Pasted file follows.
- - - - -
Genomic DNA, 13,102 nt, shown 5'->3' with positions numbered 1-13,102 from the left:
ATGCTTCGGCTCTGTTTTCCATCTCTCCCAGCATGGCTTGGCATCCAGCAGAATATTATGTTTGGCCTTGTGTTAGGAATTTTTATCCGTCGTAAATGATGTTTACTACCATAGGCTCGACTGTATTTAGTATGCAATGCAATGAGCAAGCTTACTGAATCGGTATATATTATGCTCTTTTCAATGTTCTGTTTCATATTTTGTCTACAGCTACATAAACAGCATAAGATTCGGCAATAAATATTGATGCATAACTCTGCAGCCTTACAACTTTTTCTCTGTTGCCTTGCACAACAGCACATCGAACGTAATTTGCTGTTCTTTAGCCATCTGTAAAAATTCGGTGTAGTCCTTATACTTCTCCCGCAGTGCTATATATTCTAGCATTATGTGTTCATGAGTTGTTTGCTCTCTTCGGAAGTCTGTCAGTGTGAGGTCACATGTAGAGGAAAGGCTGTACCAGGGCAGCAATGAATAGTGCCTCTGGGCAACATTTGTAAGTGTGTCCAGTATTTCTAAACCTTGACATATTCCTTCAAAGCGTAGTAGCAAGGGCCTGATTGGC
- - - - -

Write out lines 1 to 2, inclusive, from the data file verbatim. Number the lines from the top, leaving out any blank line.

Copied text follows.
Genomic DNA, 13,102 nt, shown 5'->3' with positions numbered 1-13,102 from the left:
ATGCTTCGGCTCTGTTTTCCATCTCTCCCAGCATGGCTTGGCATCCAGCAGAATATTATGTTTGGCCTTGTGTTAGGAATTTTTATCCGTCGTAAATGATGTTTACTACCATAGGCTCGACTGTATTTAGTATGCAATGCAATGAGCAAGCTTACTGAATCGGTATATATTATGCTCTTTTCAATGTTCTGTTTCATATTTTGTCTACAGCTACATAAACAGCATAAGATTCGGCAATAAATATTGATGCATAACTCTGCAGCCTTACAACTTTTTCTCTGTTGCCTTGCACAACAGCACATCGAACGTAATTTGCTGTTCTTTAGCCATCTGTAAAAATTCGGTGTAGTCCTTATACTTCTCCCGCAGTGCTATATATTCTAGCATTATGTGTTCATGAGTTGTTTGCTCTCTTCGGAAGTCTGTCAGTGTGAGGTCACATGTAGAGGAAAGGCTGTACCAGGGCAGCAATGAATAGTGCCTCTGGGCAACATTTGTAAGTGTGTCCAGTATTTCTAAACCTTGACATATTCCTTCAAAGCGTAGTAGCAAGGGCCTGATTGGC